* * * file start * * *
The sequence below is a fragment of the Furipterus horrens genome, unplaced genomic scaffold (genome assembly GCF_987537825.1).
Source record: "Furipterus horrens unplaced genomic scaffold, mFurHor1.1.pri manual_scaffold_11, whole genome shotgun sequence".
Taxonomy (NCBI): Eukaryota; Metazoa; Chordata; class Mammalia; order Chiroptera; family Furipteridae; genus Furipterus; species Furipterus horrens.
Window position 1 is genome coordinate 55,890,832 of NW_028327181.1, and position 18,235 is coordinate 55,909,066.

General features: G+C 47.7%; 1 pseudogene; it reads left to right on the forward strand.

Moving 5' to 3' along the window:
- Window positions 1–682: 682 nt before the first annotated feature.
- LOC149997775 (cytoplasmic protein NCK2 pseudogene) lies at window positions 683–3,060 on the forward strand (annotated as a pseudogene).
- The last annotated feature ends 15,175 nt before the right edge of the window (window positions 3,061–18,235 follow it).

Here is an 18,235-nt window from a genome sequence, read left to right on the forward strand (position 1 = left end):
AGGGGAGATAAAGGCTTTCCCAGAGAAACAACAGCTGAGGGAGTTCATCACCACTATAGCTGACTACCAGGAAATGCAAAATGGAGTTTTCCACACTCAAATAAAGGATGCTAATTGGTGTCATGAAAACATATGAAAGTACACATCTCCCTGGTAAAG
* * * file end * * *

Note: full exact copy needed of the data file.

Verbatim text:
The sequence below is a fragment of the Furipterus horrens genome, unplaced genomic scaffold (genome assembly GCF_987537825.1).
Source record: "Furipterus horrens unplaced genomic scaffold, mFurHor1.1.pri manual_scaffold_11, whole genome shotgun sequence".
Taxonomy (NCBI): Eukaryota; Metazoa; Chordata; class Mammalia; order Chiroptera; family Furipteridae; genus Furipterus; species Furipterus horrens.
Window position 1 is genome coordinate 55,890,832 of NW_028327181.1, and position 18,235 is coordinate 55,909,066.

General features: G+C 47.7%; 1 pseudogene; it reads left to right on the forward strand.

Moving 5' to 3' along the window:
- Window positions 1–682: 682 nt before the first annotated feature.
- LOC149997775 (cytoplasmic protein NCK2 pseudogene) lies at window positions 683–3,060 on the forward strand (annotated as a pseudogene).
- The last annotated feature ends 15,175 nt before the right edge of the window (window positions 3,061–18,235 follow it).

Here is an 18,235-nt window from a genome sequence, read left to right on the forward strand (position 1 = left end):
AGGGGAGATAAAGGCTTTCCCAGAGAAACAACAGCTGAGGGAGTTCATCACCACTATAGCTGACTACCAGGAAATGCAAAATGGAGTTTTCCACACTCAAATAAAGGATGCTAATTGGTGTCATGAAAACATATGAAAGTACACATCTCCCTGGTAAAG